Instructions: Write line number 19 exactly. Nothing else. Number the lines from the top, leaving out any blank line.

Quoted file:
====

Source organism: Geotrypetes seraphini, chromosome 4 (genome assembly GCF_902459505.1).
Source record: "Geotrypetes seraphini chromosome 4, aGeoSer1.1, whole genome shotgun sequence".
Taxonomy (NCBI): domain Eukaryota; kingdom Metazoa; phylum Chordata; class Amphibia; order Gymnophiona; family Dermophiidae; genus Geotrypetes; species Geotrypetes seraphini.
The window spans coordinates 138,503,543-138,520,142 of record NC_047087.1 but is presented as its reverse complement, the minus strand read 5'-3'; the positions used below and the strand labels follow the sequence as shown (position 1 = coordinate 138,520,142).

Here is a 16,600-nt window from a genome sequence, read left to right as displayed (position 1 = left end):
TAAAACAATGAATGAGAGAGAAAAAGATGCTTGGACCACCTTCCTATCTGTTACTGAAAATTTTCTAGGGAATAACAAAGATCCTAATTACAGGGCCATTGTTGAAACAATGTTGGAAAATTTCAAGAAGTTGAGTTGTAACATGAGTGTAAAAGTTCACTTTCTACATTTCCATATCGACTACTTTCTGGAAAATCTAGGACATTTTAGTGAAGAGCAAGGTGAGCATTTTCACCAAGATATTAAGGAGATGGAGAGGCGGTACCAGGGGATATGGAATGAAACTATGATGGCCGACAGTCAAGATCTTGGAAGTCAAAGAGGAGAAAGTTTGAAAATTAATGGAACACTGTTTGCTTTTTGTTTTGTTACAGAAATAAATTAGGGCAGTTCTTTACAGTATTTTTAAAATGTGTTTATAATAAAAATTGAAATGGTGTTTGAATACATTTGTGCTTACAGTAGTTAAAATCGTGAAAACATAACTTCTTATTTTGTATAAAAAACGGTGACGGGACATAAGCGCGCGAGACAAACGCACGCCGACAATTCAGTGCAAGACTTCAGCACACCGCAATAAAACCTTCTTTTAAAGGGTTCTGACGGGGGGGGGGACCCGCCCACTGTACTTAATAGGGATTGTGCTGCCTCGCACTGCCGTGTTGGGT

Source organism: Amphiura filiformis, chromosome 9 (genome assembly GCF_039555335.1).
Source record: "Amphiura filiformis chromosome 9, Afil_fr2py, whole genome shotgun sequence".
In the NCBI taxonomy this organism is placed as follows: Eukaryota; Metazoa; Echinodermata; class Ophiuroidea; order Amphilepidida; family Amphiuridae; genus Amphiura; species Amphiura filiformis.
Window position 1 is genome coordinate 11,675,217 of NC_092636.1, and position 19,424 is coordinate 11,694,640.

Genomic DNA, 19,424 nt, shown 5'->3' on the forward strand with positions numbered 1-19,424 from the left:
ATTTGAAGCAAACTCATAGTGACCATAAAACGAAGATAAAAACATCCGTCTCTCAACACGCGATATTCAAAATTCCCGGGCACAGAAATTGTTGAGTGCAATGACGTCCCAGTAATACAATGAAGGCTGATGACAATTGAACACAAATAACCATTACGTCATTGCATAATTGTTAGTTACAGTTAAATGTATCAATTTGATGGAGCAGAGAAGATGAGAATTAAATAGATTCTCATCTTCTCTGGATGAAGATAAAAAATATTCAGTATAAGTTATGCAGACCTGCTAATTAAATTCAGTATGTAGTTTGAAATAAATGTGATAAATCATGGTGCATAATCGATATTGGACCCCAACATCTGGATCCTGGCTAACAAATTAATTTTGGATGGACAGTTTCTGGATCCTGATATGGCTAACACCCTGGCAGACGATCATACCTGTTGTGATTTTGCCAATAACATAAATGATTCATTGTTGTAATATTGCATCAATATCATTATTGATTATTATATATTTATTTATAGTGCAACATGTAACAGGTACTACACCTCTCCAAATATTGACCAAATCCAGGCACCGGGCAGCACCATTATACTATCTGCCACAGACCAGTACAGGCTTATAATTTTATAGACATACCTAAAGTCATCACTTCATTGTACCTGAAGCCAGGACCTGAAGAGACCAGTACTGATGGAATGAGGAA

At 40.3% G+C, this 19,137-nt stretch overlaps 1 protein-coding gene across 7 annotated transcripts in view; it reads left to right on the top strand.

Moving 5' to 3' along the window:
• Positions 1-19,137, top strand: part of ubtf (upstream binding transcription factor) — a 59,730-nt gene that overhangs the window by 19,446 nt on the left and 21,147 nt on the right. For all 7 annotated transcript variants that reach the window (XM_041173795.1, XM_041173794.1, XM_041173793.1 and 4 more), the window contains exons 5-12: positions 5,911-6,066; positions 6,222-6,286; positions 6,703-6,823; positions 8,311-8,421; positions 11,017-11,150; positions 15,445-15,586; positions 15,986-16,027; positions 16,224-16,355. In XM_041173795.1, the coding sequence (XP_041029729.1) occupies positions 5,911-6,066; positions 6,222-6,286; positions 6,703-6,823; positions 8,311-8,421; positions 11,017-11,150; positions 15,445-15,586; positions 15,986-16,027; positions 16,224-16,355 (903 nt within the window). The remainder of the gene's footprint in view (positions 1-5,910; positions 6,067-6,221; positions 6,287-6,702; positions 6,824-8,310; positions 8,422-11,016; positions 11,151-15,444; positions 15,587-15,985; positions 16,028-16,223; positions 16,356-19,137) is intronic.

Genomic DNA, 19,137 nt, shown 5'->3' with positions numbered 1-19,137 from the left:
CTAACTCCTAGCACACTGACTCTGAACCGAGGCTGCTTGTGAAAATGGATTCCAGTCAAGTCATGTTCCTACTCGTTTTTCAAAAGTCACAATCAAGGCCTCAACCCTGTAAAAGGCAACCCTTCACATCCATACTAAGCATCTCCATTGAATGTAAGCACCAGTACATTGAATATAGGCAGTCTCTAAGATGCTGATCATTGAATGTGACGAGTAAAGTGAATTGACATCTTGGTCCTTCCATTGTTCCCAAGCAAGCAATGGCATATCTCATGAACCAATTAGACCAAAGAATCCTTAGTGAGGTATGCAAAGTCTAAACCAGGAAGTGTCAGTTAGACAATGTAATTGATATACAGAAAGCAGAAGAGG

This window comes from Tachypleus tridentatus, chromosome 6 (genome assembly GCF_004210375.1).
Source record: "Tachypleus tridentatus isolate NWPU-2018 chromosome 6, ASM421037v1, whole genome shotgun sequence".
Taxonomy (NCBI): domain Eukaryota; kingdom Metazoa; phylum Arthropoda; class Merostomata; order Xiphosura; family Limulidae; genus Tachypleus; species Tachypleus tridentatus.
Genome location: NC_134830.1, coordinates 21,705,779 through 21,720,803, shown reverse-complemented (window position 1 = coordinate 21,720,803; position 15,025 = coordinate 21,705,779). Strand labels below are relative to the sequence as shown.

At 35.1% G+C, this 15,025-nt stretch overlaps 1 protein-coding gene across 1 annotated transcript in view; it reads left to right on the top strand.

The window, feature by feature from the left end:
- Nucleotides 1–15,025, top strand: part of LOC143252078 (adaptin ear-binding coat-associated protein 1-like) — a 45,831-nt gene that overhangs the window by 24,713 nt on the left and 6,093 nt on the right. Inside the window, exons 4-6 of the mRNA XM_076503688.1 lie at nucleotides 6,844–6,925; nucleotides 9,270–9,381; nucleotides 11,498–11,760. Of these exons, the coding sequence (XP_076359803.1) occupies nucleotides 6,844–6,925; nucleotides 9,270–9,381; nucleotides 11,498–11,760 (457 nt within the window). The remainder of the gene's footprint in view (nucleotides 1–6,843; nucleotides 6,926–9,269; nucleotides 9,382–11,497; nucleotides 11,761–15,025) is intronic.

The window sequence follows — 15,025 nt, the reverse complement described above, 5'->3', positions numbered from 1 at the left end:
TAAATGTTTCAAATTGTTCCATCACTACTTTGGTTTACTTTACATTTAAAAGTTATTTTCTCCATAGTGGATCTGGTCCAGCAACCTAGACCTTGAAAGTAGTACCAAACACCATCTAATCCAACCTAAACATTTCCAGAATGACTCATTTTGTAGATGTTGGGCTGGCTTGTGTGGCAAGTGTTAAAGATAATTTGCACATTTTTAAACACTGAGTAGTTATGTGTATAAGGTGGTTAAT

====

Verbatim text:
Source record: "Tachypleus tridentatus isolate NWPU-2018 chromosome 6, ASM421037v1, whole genome shotgun sequence".